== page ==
Thursday, August 15, 2013

North Dakota Supreme Court opinion on non refundable "minimum fees"

I have written many times before on the concept of flat fees and whether they can be non refundable. See here, here and here, for example. In one of those posts I summarized what appeared to be the state of the law (at least in one jurisdiction) this way: "A flat fee can be non-refundable as long as there is nothing to refund; but if there is something to refund, it must be, unless there is a good reason not to. Easy." Sounds confusing? It is confusing! I understand the concern behind some of the decisions but the decisions have not been very clear.

Now comes the North Dakota Supreme Court with a new decision on the subject in a case called In re Hoffman, N.D., No. 20120290, 7/23/13. It explains some things well but for others we are still left with same of the problems we have seen before. Let's take it step by step.

In this case, the lawyer charged a $30,000 non-refundable “minimum fee” for his work in a criminal matter. After working on the case for about 26 billable hours he was discharged and then refused to refund any part of the fee. Bar counsel argued that the fee was “unreasonable”, that the lawyer violated the rules by putting the fees into an operating account rather than a client's trust account, and that he violated the rules by not providing a refund.

The court disagreed with the first two allegations but agreed with the last one.

The court found that the fee was not per se unreasonable because the jurisdiction “has not yet adopted a rule barring the use of non-refundable fee agreements.”

As to the second allegation, the court also held the law in the jurisdiction does not prevent a lawyer from negotiating that advance fees will be the lawyer's property upon payment.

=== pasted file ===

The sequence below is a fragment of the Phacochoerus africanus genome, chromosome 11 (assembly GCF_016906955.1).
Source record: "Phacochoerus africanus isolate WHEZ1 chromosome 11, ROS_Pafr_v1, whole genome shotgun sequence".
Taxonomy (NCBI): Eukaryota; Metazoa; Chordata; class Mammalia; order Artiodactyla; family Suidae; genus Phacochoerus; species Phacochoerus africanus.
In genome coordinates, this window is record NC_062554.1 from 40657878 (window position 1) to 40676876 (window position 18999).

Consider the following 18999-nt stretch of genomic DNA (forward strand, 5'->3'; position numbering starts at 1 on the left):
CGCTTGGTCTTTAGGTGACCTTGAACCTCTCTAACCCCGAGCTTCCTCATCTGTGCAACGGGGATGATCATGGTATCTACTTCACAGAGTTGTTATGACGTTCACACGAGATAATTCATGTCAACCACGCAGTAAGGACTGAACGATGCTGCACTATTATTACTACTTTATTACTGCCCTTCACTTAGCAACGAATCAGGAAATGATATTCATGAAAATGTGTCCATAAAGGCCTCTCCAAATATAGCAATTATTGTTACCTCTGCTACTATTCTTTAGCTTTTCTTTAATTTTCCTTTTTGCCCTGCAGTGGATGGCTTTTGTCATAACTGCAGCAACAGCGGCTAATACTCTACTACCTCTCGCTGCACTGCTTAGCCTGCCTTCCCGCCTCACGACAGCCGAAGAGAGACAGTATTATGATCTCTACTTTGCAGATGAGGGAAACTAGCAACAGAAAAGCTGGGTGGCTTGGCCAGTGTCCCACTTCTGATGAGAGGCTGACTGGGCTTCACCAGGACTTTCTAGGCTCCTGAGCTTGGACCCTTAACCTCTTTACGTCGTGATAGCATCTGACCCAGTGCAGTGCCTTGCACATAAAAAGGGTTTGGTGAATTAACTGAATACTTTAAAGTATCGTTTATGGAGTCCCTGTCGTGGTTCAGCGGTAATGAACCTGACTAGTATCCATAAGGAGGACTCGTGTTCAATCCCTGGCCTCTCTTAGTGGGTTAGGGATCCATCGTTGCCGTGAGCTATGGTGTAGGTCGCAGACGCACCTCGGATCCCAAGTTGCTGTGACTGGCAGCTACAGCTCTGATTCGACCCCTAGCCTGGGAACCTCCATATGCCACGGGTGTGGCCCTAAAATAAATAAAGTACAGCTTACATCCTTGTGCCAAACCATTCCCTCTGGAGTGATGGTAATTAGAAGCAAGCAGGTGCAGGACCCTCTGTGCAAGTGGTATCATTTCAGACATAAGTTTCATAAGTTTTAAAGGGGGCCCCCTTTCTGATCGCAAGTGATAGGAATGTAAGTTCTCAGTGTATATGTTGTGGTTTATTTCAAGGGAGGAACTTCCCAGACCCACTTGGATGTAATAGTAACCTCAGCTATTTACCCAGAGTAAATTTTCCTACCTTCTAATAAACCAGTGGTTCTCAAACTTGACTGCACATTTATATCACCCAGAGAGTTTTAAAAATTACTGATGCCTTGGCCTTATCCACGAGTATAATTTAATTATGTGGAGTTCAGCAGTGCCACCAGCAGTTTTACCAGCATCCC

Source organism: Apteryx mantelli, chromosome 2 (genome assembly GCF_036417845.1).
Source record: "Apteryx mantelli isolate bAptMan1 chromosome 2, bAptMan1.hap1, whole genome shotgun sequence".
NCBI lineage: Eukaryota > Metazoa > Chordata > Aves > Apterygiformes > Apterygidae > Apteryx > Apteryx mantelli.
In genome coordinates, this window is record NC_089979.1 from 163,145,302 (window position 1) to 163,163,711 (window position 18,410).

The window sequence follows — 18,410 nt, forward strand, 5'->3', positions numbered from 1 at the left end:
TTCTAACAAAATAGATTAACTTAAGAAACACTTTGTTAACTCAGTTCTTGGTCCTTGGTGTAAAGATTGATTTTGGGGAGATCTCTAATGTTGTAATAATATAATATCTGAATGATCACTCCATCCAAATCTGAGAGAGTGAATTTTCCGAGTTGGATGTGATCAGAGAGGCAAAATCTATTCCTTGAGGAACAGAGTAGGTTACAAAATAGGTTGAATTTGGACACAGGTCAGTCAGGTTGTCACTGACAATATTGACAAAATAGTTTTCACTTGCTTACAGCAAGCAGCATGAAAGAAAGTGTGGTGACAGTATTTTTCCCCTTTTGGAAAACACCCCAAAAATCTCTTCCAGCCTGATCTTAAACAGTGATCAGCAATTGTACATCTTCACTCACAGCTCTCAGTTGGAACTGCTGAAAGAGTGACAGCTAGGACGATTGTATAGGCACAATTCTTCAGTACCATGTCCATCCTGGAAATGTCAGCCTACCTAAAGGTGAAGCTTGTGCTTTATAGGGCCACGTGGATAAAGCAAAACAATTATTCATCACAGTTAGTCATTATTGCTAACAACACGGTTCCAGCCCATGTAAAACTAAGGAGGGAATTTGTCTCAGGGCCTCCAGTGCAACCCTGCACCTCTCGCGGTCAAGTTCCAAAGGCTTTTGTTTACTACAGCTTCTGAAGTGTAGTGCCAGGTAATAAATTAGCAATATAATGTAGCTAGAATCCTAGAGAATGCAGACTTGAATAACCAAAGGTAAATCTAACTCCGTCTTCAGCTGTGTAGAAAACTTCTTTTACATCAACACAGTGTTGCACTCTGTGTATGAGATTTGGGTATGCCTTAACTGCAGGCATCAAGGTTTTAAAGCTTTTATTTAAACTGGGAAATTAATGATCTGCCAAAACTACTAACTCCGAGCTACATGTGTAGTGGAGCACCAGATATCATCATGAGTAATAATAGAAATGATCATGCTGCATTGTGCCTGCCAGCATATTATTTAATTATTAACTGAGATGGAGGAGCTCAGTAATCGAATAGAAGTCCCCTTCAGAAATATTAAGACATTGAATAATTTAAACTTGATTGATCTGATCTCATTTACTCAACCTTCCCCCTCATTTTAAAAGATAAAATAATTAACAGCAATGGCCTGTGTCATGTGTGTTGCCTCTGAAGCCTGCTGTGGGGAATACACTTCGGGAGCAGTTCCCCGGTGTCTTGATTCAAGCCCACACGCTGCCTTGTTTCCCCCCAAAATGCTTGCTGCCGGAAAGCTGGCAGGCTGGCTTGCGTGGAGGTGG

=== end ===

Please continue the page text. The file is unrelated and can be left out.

So far so good. But then, citing sources from different jurisdictions, the court agrees that “Even if advance fees are by agreement not being held in trust for a client, they may still be subject to refund if later determined not to have been unearned.”

This is what I don't understand. If it is agreed that the fee is earned upon payment, then how can it be considered to be unearned? (If on the other hand, was was agreed was that an unearned fee will be deposited in the lawyer's operating account, the court is saying that a lawyer and client can agree to allow the lawyer to commingle funds.)

So, in sum, the court says the fee is not unreasonable and the lawyer is free to negotiate that it is earned, only that the client can later claim it wasn't earned. That does not make sense to me.
The court is concerned with the fact that an attorney could end up keeping a huge fee for little work and that a client may be tied to an attorney they would rather fire. As the court says "the retainer in circumstances of termination of representation may represent a windfall".

All that is fine, but if the court wants the fee to be refundable, then it should hold that fees can't be non refundable. Period. Instead, what the court ended up saying is that fees can be non refundable and earned, unless the client wants a refund or thinks they were not earned. And that is confusing, to say the least.